27 Jan 2013

A photographer's tale

As a complete break from "Technicolor" Myanmar images here is a story from Clarence Boudreau who lives in Canada.
I am surprised and somewhat flattered  that The Rolling Road blog should produce such a response.I'll hand over to Clarence-

The Digilux-1 breathed new excitement for this tired, old photographer. Actually, many would say this digital camera from 2002 is tired, old equipment. Well then I am happy to say we were meant for each other. It was a match made on The Rolling Road blog. On July 6, 2012 I first visited the April 27, 2012 posting by John S which was named "Leica Digilux 1 Infra Red". I had my very own Digilux a month later and I was loving it. It was so easy to use I had great photos within minutes of receiving it in the mail.  
So why was I tired? Well I cut my teeth on film. I made a living with the stuff. I didn't need a light meter let alone auto focus. I used Hasselblad C, Arriflex S 16mm, 4X5 Graflex, Leica M3, Kowa Six, Bronica S2A and countless others. All these did not have light meters built in. I eventually had a Gossen Luna Six but rarely used it. Then the electronics technology started. I was there when the first video equipment made the scene. It was awful. The consumer-aimed 35mm cameras offered built -in exposure meters and eventually matrix metering and auto exposure. Then auto focus became all the rage and finally digital cameras.  
I held out using film until 2004. I was scanning photographic prints into the computer. I got an assignment requiring hundreds of images. The client provided a digital camera saying "Keep it." I managed to do good work but found it difficult and time consuming to operate with many controls "hidden" in the menus. Shutter lag time was stupid to say the least.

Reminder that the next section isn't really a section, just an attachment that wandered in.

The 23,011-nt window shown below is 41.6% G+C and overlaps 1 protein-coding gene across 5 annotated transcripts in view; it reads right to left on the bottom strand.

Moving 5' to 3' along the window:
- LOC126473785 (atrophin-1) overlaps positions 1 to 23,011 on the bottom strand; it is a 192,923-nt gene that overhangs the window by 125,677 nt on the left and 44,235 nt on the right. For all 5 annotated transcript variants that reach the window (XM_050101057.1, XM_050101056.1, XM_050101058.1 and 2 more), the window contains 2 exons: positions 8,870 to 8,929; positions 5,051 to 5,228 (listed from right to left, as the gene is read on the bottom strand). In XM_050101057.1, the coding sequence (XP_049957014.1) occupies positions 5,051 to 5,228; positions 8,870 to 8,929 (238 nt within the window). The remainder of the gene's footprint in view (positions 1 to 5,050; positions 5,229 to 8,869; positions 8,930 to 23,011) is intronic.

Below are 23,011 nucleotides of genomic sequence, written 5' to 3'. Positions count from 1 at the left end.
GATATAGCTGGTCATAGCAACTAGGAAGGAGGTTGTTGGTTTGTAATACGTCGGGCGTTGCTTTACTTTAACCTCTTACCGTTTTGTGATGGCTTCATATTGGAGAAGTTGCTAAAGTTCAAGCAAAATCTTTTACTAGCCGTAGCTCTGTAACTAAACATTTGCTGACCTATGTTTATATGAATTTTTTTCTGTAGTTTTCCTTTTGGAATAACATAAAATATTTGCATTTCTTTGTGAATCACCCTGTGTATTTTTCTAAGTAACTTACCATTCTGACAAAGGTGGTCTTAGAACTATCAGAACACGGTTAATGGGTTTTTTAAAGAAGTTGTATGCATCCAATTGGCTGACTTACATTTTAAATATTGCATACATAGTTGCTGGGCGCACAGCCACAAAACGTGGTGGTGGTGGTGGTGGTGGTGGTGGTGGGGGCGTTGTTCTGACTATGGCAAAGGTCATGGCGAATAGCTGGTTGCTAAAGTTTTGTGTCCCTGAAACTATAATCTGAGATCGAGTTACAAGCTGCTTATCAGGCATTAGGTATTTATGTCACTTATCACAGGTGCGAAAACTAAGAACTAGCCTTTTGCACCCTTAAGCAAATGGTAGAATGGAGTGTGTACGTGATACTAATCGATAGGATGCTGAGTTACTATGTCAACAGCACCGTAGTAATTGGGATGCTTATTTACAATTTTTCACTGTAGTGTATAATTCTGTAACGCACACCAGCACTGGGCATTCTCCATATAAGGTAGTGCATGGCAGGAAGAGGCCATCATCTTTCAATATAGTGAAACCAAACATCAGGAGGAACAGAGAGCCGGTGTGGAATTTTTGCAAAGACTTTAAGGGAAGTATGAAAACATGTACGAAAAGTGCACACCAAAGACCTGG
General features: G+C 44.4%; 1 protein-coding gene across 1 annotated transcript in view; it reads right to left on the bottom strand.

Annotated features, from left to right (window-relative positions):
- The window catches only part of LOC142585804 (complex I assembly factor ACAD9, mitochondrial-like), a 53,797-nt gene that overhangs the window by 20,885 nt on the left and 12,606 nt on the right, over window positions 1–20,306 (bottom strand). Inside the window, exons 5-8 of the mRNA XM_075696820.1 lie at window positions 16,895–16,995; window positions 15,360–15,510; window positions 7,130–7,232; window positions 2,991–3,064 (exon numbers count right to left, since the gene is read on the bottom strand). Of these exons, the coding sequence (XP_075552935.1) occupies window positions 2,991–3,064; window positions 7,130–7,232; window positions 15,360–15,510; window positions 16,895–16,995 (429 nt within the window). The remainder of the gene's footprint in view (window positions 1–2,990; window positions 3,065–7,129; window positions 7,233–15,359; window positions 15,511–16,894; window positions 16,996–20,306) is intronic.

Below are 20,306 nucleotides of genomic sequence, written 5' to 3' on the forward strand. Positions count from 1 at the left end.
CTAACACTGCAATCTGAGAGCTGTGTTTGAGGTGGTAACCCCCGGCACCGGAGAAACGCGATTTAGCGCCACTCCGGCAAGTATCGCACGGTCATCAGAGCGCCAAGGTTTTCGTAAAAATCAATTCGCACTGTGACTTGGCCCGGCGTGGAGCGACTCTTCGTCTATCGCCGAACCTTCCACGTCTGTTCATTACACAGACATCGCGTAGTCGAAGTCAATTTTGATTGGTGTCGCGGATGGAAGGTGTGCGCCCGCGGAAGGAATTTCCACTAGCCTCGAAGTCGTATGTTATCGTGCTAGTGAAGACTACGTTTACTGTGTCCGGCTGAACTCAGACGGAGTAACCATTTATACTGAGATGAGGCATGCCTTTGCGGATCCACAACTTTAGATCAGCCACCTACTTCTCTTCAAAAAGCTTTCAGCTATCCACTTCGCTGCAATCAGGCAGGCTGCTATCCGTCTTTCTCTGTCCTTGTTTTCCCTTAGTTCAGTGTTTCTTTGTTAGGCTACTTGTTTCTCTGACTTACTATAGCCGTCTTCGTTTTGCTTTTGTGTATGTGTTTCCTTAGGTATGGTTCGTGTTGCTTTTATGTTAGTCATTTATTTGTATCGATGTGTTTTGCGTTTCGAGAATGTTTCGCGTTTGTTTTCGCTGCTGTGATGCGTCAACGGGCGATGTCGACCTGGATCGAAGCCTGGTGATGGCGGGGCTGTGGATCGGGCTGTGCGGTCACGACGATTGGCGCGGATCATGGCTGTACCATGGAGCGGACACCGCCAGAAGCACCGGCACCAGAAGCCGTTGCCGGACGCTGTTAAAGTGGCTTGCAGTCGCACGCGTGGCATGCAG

For years I struggled with that 2003 era "gift" digital camera. Static shots worked but not candid or "street". Many times I reverted back to film. However shooting film for fun or spec. was getting expensive. After reading many reviews on the newer version of the "gift" camera I bit the bullet and purchased one. It was so much more complicated. It was difficult to understand the instruction manual or the menus and get the feel of it. The electronic viewfinder had what may as well have been a two-day lag time. I was depressed over the complicated digital experience, the degrading of film processing services and diminishing availability of dark-room supplies. I felt that photography had moved beyond my comprehension and left me behind with a lifetime of now worthless technical knowledge.
I visited photography blogs to see what others were doing. What were they using? There is a lot of information on the web.Then I found The Rolling Road blog with that amazing infra-red piece. I was intrigued with this low pixel Leica camera as the photos were just as clear and presentable as those of bloggers using more modern digital cameras with many more pixels.  
I searched for reviews and other sites dedicated to the Digilux-1. The more I learned the more I felt a connection to it. I decided I had to have one. I am very pleased with it. It is so easy to use. The photos are warm and life like. Infra red is stunning. My favorite controls are on the outside and not hidden in menus. For example the self timer and flash buttons are right next to the shutter release. It has an optical viewfinder! I rarely use the LCD display when shooting. The macro setting is awesome. Over the years I have spent a small fortune on bellows, close-up filters and micro / macro lenses for various film cameras and the Digilux 1 has it built in. Its just another feature of the high-performance, high-speed LEICA DC VARIO-SUMMICRON f/2-2.5/7-21 mm ASPH. triple zoom lens. Yes, that was f/2.0 ! It's magic.You don't need to be Houdini to come out with a good photo.
I am excited about photography again. Now I am back with tons of enthusiasm. The Digilux-1 incorporates the familiar, manual controls with digital technology. It facilitates intuitive "on the spot" shooting, offers excellent results and robust reliability. I just love it. I am grateful to John for posting his blog. He may live "down-under" but he is "up and over" in my book.

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